1/1/2000 | 4 MINUTE READ

Artistic Vision

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On December 4, I attended the opening of a retrospective of the work of an artist I have admired for the past few years, David Barr.


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On December 4, I attended the opening of a retrospective of the work of an artist I have admired for the past few years, David Barr. The show, which is at the Dennos Museum Center in Traverse City, is deftly titled "Back Forty," as it represents 40 years of the artist's work. Throughout this period there are elements of consistency in his work, which is indicative of the fact that Barr has an aesthetic that is strongly held yet flexible enough to grow and thereby avoid calcification.

(At this point, some of you may be wondering whether I have lost sight of the magazine I am writing this for. Hang on.)

I had the opportunity to get to know Barr in the early `90s, when I did write a piece about his work for a non-automotive journal. But during the past few years, I lost contact with him. So it came as (a) an opportunity to reestablish a relationship and (b) an occasion to take stock of time. The latter was caused by a recognition that the man has been doing good work for so long. This fact—and it is a fact—resulted in my thinking about time, what we accomplish in the unknown amount that each of us is allotted.

The Barr retrospective caused me to do a retake, to mentally turn back pages to assess how things have developed since the late `50s/early `60s in the auto industry. In October, 1999, the Walter P. Chrysler Museum opened on the DaimlerChrysler Auburn Hills campus, so my recall wasn't totally unaided. My conclusion from wandering around the exhibits there, seeing a tremendous slice of automotive history of the 20th century, is that the industry hasn't come very far and that in some ways, it is stuck in a rut.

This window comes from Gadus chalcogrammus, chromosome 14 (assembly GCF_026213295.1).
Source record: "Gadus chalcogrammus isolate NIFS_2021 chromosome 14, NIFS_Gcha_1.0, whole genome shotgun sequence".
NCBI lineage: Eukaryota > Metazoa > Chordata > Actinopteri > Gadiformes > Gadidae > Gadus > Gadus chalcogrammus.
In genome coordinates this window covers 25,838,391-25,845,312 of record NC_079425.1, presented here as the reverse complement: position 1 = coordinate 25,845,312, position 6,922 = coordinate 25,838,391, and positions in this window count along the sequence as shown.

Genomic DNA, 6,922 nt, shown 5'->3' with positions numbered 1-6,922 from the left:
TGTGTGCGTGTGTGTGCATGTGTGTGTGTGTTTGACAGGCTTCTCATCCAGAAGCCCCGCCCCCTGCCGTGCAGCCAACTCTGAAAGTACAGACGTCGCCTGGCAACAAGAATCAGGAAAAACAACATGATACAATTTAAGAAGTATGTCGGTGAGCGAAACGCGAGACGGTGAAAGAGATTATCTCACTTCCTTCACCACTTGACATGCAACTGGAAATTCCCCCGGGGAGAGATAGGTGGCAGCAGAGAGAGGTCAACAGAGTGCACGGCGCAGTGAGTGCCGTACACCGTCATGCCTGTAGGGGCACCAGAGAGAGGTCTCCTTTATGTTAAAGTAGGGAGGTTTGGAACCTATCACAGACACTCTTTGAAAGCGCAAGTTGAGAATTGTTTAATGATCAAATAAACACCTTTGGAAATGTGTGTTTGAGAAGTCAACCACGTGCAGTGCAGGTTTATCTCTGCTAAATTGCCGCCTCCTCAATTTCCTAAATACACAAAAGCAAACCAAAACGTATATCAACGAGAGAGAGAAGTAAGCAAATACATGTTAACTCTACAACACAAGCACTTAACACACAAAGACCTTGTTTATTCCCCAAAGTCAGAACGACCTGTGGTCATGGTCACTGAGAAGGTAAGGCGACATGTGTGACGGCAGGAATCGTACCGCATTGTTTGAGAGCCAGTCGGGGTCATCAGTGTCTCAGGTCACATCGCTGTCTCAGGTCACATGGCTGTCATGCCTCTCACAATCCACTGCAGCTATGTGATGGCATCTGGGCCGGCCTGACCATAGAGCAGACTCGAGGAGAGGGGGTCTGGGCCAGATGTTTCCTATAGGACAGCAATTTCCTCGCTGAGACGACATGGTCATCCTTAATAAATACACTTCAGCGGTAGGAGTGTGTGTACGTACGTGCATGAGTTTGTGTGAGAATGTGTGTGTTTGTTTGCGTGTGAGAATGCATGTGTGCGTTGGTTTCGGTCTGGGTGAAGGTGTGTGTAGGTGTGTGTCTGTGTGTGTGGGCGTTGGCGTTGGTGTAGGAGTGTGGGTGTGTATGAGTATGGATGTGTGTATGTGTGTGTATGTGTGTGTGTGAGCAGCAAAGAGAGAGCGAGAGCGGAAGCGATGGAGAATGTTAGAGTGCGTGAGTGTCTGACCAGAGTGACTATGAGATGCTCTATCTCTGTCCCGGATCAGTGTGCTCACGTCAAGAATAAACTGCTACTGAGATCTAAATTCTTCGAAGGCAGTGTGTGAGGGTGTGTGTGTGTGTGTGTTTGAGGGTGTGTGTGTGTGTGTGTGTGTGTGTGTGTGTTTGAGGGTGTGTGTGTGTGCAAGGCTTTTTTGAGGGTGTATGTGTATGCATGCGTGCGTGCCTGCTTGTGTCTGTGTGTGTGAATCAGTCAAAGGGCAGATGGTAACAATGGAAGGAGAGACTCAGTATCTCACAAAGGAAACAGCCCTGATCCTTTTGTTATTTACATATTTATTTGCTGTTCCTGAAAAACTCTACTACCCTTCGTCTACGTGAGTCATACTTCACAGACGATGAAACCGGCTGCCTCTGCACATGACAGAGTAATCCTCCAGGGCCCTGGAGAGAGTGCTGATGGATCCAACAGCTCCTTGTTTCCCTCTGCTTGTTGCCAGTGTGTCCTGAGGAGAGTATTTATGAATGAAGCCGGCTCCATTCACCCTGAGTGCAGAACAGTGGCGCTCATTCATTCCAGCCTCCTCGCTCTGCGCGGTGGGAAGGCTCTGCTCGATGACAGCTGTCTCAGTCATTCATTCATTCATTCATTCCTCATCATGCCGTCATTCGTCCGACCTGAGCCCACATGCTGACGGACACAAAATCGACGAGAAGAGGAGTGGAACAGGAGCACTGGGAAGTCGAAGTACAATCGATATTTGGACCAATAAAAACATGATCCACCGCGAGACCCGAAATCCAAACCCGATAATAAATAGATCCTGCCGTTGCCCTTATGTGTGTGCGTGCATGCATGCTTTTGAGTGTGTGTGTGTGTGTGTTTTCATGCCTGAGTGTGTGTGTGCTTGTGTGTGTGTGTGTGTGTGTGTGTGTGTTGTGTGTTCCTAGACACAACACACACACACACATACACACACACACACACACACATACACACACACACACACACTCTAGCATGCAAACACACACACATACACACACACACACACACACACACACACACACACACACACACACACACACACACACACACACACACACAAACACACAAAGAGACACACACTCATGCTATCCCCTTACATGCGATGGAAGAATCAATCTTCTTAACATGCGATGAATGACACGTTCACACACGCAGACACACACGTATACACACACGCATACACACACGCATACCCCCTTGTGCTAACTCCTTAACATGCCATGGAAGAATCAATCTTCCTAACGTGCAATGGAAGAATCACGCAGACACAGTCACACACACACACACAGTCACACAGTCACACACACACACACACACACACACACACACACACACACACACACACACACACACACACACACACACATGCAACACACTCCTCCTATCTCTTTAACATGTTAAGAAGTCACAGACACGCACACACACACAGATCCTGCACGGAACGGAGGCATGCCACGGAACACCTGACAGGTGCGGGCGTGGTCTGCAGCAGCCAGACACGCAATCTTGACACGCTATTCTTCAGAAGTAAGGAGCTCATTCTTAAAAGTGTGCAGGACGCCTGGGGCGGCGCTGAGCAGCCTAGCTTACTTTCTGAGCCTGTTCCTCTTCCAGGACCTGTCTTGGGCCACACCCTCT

Let me hasten to say that I do not ascribe to the "they don't make `em like they used to" school. We wouldn't drive `em if they did. In terms of build quality, paint, safety features, and ride and handling—just to name a few characteristics—today's vehicles are the proverbial "quantum leap" ahead of where cars produced 40, 30, 20, 10 years ago were. But where they have, in a sense, broken down is in the area of imagination, of style, of design, of the nearly ineffable factors that make us want to buy a particular car.

There are several factors that have contributed to this. One is the emergence of the team. In many ways, teams are a good thing. But when it comes to design, the individual needs to come to the fore. Ideally, this individual is truly a designer, not some executive whose world view is on a different planet than that of the intended purchaser of the vehicle. I'm not suggesting a return to the days when decisions were arbitrarily made, but I do think that people with the talent and vision and capability—individuals—should be empowered and not neutered by teams. Don't many cars of today look like they are the consequence of committees, the members of which were more interested in consensus than creativity?

Another factor is the increasing importance of the customer clinic. To be sure, it can be important to find out what features customer value. But there are at least two possible faults that can result. First is the consequence of calculating the sum of the clinic responses. This can lead to designs that are seemingly satisfactory to the many, to the "average." But individuals buy cars, not groups. (And in the case when an individual buys cars for a group—say someone who is acquiring a fleet of cars for salespeople—the selector tends to pick something that probably doesn't turn too many people on: that person picks an appliance.) Second, the clinic can inhibit extraordinary products—as in out-of-the-ordinary—that can lead to hits because who wants to risk having her career besmirched by offering up something risky to a clinic? Safety is found in the middle. Breakthroughs occur on the margin.

Finally, an idea often voiced by my colleague Jeff Sabatini. The auto industry—at least the nominally U.S. industry—seems to be trying to cash in on the success of others, whether it is GM and its alignment with Warner Brothers cartoons or Ford and its Harley-Davidson F-150. The auto companies should work to create their own icons, not borrow them. Once, they did that by developing cars like the Corvette and the Mustang. But what have come rolling out of their design studios—and factories—during the past several years that have the same resonance of those cars?

Few of us are like David Barr. But if someone were to put together a retrospective of our work, would we be proud of what we have accomplished, or would we be satisfied with having just gotten by? The choice is one we all face, each and every day, whether we recognize it or not. 


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